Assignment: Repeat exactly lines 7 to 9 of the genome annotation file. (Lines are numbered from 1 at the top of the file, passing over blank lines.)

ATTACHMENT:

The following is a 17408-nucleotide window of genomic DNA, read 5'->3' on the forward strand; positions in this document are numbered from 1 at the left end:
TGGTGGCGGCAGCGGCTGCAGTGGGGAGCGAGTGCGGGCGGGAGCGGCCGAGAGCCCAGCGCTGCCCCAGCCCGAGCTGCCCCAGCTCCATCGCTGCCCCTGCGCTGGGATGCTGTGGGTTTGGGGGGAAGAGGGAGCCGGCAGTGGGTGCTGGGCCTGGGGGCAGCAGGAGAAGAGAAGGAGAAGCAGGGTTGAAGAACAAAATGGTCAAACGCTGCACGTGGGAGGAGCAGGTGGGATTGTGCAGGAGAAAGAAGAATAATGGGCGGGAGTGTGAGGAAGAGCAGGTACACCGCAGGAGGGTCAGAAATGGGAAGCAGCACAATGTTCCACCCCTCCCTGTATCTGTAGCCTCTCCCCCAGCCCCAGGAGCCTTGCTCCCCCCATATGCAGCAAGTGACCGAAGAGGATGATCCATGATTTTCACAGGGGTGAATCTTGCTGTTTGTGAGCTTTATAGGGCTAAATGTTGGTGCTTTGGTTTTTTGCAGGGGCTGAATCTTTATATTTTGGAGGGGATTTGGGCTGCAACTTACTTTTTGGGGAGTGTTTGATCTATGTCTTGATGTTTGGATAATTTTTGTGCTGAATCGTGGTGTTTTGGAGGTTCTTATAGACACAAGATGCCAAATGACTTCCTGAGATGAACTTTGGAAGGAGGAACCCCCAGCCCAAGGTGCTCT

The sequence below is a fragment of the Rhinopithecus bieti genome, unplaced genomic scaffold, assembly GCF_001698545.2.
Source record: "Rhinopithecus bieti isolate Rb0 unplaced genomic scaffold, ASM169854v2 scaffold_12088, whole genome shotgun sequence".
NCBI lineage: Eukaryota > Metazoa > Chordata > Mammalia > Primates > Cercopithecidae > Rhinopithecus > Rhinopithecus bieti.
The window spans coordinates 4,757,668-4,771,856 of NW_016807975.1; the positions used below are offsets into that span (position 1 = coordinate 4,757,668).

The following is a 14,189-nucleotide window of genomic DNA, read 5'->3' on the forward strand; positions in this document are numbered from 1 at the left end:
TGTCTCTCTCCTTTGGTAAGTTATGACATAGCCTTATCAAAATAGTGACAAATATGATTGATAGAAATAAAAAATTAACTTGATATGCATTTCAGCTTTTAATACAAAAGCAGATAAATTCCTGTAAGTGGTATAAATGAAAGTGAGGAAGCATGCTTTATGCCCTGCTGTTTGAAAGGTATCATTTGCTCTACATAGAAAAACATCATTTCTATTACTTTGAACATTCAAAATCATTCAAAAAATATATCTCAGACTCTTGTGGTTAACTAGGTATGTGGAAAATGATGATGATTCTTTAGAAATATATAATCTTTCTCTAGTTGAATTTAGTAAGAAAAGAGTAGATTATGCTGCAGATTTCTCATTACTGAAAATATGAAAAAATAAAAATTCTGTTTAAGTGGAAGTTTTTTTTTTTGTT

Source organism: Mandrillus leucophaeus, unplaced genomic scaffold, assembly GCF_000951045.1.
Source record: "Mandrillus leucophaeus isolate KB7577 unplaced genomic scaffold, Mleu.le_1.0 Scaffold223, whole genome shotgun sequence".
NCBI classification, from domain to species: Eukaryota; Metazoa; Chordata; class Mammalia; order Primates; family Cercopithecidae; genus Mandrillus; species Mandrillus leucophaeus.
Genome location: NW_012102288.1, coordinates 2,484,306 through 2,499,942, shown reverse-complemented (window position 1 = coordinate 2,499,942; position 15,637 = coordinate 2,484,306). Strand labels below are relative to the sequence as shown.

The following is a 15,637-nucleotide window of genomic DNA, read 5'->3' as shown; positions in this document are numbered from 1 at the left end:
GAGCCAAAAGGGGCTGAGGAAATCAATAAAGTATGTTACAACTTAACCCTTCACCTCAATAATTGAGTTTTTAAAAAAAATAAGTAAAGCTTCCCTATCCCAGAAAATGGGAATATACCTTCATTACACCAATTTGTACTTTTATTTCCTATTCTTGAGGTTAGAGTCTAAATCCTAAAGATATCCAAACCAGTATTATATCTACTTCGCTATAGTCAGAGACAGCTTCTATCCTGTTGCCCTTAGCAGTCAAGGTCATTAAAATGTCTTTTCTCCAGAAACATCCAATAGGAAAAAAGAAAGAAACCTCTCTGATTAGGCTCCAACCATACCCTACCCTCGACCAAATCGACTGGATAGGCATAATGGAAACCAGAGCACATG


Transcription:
The following is a 14,189-nucleotide window of genomic DNA, read 5'->3' on the forward strand; positions in this document are numbered from 1 at the left end:
TGTCTCTCTCCTTTGGTAAGTTATGACATAGCCTTATCAAAATAGTGACAAATATGATTGATAGAAATAAAAAATTAACTTGATATGCATTTCAGCTTTTAATACAAAAGCAGATAAATTCCTGTAAGTGGTATAAATGAAAGTGAGGAAGCATGCTTTATGCCCTGCTGTTTGAAAGGTATCATTTGCTCTACATAGAAAAACATCATTTCTATTACTTTGAACATTCAAAATCATTCAAAAAATATATCTCAGACTCTTGTGGTTAACTAGGTATGTGGAAAATGATGATGATTCTTTAGAAATATATAATCTTTCTCTAGTTGAATTTAGTAAGAAAAGAGTAGATTATGCTGCAGATTTCTCATTACTGAAAATATGAAAAAATAAAAATTCTGTTTAAGTGGAAGTTTTTTTTTTTGTT

Source organism: Mandrillus leucophaeus, unplaced genomic scaffold, assembly GCF_000951045.1.